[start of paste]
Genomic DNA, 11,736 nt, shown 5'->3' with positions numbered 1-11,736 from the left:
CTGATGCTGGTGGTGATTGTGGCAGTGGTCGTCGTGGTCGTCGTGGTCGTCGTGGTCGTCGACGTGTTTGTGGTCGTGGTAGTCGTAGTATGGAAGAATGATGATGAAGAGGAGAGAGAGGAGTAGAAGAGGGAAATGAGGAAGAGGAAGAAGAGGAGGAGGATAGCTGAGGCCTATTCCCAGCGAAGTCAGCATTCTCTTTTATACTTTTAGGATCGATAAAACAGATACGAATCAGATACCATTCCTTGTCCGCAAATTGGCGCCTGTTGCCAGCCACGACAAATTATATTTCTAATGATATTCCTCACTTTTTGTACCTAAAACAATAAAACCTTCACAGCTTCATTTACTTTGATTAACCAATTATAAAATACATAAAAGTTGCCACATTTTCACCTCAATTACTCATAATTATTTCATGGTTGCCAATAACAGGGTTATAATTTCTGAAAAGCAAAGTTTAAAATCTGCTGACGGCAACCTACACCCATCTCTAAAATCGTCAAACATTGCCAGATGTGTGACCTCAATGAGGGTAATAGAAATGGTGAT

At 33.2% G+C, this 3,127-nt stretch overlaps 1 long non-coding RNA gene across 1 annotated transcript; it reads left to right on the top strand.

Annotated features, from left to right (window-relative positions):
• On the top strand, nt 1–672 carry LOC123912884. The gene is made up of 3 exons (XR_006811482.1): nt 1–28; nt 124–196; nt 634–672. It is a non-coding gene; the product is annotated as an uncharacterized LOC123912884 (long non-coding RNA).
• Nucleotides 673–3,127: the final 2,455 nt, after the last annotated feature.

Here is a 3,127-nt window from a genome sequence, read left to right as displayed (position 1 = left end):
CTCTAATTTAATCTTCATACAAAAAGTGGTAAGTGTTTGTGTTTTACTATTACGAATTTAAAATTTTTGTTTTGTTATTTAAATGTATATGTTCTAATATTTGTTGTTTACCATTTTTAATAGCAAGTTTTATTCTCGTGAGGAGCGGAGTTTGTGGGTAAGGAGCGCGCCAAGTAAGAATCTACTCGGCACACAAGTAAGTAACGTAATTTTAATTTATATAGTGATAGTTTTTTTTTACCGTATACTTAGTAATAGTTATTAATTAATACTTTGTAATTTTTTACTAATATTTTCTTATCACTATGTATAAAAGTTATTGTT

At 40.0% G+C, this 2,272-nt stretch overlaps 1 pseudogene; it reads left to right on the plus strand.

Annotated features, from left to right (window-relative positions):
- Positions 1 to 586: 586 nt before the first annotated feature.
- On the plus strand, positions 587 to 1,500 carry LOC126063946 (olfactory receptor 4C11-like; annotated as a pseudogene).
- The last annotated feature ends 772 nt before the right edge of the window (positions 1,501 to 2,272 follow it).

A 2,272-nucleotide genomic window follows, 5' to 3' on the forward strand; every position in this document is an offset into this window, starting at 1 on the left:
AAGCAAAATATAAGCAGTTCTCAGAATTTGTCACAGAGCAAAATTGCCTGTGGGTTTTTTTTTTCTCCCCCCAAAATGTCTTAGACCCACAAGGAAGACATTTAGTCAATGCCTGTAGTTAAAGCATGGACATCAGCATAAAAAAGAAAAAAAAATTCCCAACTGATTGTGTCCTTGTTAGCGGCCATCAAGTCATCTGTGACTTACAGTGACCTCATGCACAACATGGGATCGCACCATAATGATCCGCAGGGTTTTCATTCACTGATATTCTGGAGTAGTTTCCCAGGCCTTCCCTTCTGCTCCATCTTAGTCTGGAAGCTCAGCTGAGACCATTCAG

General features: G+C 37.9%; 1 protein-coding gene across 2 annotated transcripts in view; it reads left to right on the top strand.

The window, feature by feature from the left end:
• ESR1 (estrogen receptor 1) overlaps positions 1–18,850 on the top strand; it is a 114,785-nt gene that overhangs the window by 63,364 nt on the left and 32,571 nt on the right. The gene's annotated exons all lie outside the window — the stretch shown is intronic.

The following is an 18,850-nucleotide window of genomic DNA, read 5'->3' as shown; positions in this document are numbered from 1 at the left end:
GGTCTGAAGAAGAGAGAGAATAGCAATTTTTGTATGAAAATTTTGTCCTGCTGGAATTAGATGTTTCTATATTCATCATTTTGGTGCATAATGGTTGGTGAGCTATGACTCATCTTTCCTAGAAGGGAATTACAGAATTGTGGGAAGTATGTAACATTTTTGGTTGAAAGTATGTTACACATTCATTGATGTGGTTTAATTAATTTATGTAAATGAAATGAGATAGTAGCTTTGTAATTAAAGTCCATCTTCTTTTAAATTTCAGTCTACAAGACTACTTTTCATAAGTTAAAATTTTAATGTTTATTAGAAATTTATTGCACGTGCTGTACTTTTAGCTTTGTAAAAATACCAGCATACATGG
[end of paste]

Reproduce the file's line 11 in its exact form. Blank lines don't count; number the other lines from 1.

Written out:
- Positions 1 to 586: 586 nt before the first annotated feature.